One concern that has been mentioned in numerous circles is the TPP’s effect on mass torts (class actions). My colleague wrote an insightful piece on this issue using the Alien Tort Statute. He also addressed the issue of Monsanto doing business in Vietnam, a country its Agent Orange helped decimate during the Vietnam War. As he so correctly pointed out, the TPP’s impact is hard to discern, especially given how much we still don’t know about it.
While my colleague examined the possibility of citizens of another country suing a foreign corporation, I’ve decided to look at how the TPP might impact class action suits by U.S. citizens against foreign or multi-national corporations.
As my fellow writer noted, the ISDS process of adjudicating disputes can only be initiated by one of the TPP’s “Investor-States,” a company, not an individual or a class thereof. The Nestlé issue of a Swiss corporation taking water from a drought-ridden California was one angle and Monsanto’s suing Vermont over the state’s GMO labeling law was another. In light of the limitations on initiating parties, it appears that neither of those still-important cases merits examination.
In short, there is no recourse for harmed individuals or classes under the TPP as currently written. The details of restrictions on the behavior known as “country hopping” or “forum shopping” are too hazy to determine how or even if foreign companies could remove a class action suit filed in federal court to an ISDS tribunal. That would be the smart move for the company if allowed, as the tribunals greatly favor business over consumers.
However, all is not lost. We still have the federal court system. While we, the people cannot initiate an ISDS action against a foreign company, we can still file suit against them in federal court. All that is required is the right type of jurisdiction. The Alien Tort Statute doesn’t apply here, though. The ATS grants U.S. district courts “original jurisdiction of any civil action by an alien for a tort only, committed in violation of the law of nations or a treaty of the United States.” [Emphasis mine.]
What does this mean? Under the ATS, the alien must bring the action. In this case, the alien is the tortfeasor not the injured party.
Until proven otherwise, I do not believe that the TPP will have any impact on class action suits filed in the U.S. against foreign corporations. Again, it’s all about the jurisdiction. In order for a suit to proceed, the court must first have jurisdiction, the power to decide the case. There are two parts to this power: personal jurisdiction and subject matter jurisdiction.
Personal jurisdiction gives the court the power to decide the legal rights of the parties before it. In order to have personal jurisdiction over the defendant, there must be:
- “Presence, i.e., being served with a copy of the summons and complaint while physically present in the forum jurisdiction. The physical presence of a defendant in the forum is a sufficient basis for acquiring jurisdiction over him, no matter how brief his stay might be.
- Domicile(residence) alone is a basis for exercising jurisdiction over an absent domiciliary. A person may always be sued for all claims, regardless of where they arise, in their state of permanent residence or in the case of a corporation, the state in which it is incorporated.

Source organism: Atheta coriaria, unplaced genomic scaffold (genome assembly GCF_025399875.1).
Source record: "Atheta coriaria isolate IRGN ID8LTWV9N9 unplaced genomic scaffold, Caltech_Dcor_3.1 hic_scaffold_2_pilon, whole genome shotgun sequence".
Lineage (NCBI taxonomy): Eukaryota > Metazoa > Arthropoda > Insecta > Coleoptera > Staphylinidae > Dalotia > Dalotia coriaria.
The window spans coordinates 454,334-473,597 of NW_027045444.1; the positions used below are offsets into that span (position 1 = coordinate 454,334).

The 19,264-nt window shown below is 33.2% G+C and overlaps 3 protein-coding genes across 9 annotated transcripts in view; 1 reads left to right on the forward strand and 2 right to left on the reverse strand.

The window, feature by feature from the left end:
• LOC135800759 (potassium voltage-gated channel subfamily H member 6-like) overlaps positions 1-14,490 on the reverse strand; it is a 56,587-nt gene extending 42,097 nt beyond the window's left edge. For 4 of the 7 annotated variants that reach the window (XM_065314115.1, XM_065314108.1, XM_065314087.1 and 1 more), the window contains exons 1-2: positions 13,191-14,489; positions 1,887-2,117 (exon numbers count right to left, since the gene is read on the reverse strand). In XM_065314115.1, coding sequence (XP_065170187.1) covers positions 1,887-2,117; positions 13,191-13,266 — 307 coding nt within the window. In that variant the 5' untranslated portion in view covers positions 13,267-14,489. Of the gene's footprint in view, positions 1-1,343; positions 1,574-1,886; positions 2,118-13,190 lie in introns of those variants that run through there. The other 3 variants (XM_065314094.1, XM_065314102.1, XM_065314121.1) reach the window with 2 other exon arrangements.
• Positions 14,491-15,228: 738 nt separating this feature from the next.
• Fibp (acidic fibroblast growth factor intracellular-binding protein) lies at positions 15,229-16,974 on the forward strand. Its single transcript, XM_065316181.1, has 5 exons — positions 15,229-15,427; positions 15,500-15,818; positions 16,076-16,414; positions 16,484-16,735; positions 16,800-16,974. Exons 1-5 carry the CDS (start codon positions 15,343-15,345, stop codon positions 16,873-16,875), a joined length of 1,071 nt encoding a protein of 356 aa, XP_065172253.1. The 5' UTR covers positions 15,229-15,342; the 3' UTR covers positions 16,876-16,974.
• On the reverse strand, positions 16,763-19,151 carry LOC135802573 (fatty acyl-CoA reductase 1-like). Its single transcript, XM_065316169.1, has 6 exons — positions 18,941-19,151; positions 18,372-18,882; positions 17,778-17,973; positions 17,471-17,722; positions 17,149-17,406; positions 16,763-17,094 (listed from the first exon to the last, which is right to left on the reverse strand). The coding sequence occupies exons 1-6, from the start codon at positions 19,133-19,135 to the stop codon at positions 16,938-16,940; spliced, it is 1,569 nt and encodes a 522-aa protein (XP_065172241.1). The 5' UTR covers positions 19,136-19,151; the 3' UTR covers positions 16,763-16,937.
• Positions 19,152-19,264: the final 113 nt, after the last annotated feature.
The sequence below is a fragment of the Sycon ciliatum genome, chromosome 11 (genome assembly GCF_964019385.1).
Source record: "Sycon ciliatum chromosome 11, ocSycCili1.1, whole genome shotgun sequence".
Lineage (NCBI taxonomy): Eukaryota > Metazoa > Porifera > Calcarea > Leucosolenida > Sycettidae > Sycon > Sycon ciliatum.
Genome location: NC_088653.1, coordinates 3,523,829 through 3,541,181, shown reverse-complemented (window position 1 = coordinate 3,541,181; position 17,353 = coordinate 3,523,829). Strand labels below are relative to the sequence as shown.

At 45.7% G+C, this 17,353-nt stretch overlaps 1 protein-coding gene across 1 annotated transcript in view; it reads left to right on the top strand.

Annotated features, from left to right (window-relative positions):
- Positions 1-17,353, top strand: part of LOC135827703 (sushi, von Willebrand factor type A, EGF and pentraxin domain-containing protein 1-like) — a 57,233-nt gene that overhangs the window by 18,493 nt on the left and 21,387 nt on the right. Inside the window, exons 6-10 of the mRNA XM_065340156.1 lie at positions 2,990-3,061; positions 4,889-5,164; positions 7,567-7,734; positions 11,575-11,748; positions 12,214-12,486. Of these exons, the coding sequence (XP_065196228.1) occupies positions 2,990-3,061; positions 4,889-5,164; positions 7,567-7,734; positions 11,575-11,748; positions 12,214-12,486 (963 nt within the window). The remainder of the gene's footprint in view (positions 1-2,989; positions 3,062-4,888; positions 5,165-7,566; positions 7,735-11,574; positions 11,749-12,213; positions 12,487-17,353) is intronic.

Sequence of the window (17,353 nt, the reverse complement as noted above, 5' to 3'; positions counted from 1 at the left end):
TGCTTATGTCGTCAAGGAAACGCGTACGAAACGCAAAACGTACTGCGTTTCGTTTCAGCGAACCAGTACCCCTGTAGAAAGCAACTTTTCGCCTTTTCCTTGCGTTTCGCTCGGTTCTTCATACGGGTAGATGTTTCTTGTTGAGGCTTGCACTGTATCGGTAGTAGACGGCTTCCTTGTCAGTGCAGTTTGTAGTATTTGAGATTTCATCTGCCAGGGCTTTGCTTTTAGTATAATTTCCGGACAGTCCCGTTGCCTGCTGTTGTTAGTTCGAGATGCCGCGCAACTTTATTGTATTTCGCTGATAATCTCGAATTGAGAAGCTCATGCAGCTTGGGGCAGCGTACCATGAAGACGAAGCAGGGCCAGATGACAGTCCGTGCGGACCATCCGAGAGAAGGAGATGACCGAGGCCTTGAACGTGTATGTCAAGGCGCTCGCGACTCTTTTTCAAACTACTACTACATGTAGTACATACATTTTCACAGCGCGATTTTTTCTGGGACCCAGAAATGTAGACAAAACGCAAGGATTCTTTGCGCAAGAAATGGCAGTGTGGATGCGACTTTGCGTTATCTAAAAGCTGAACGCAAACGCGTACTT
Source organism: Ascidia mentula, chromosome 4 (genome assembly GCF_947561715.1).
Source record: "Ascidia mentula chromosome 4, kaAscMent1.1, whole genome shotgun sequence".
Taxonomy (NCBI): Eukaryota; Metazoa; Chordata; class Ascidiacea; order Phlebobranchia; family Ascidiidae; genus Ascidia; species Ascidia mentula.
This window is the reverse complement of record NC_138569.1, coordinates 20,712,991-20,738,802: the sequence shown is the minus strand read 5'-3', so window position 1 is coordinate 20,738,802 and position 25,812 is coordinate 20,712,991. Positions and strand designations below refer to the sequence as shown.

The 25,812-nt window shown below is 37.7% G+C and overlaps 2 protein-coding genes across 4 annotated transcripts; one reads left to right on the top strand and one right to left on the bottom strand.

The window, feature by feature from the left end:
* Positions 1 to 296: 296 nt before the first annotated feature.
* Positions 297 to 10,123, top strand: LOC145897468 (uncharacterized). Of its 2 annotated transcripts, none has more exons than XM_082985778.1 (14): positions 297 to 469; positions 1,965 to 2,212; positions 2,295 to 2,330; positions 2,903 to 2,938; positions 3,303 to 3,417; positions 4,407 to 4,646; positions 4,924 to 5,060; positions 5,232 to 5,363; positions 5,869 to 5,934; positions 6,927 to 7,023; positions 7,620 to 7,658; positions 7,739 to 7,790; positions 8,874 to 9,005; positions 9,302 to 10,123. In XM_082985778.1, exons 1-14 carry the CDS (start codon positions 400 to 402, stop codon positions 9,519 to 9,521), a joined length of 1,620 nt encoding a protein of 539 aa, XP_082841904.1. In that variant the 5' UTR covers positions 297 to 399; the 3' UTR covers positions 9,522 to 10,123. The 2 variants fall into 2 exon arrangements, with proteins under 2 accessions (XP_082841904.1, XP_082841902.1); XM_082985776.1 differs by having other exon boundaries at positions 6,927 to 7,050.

- Consent to personal jurisdiction. A defendant who has not been personally served in the jurisdiction can nevertheless voluntarily appear and submit himself to jurisdiction. In such cases defendant is said to have “consented” to jurisdiction.
- Minimum Contacts. Having sufficient dealings or affiliations with the forum jurisdiction which make it reasonable to require the defendant to defend a lawsuit brought in the forum state. Hence, a defendant who has never set foot in California may nevertheless be subject to valid personal jurisdiction so as to be compelled to defend a lawsuit in California provided that he has minimum contacts with the forum state such that compelling him to appear and defend in the forum does not offend traditional notions of fair play and substantial justice.”
Our hypothetical tortfeasor isn’t likely to consent to personal jurisdiction; however, presence and domicile are easily established. Minimum contacts can get tricky, but basically, if the company has a place of business, employees, pays taxes, owns property, advertises in or sends employees to the forum, it has minimum contacts.
The second prong to jurisdiction in federal court is subject-matter jurisdiction. This is much easier to determine than personal jurisdiction. The federal courts have jurisdiction over all issues arising out of federal law (called Federal Question jurisdiction). They also have jurisdiction in cases where the parties have diversity of citizenship, i.e., live in other states. Corporations have dual citizenship: the state in which they are incorporated and the state where their chief location of business (headquarters) is located. Last, there is the amount in controversy. If the amount exceeds $75k, the federal courts have jurisdiction.
In subject-matter jurisdiction, all three items must be present for the case to be heard in federal court. For a hypothetical products liability class action, say for a pharmaceutical product, the laws governing such things are federal laws as overseen by the FDA. That’s one out of three down.
Diversity of citizenship is a no-brainer. Most multi-national corporations are going to meet the diversity of citizenship requirements by virtue of being a multi-national. That’s two of three down.
The amount in controversy in most pharmaceutical product liability suits far exceeds $75k. That’s three of three down.
So, looking at the mass tort system already in place, I feel safe saying that the TPP won’t make a difference. However, there’s always the possibility of something unforeseen. That’s what keeps this exciting!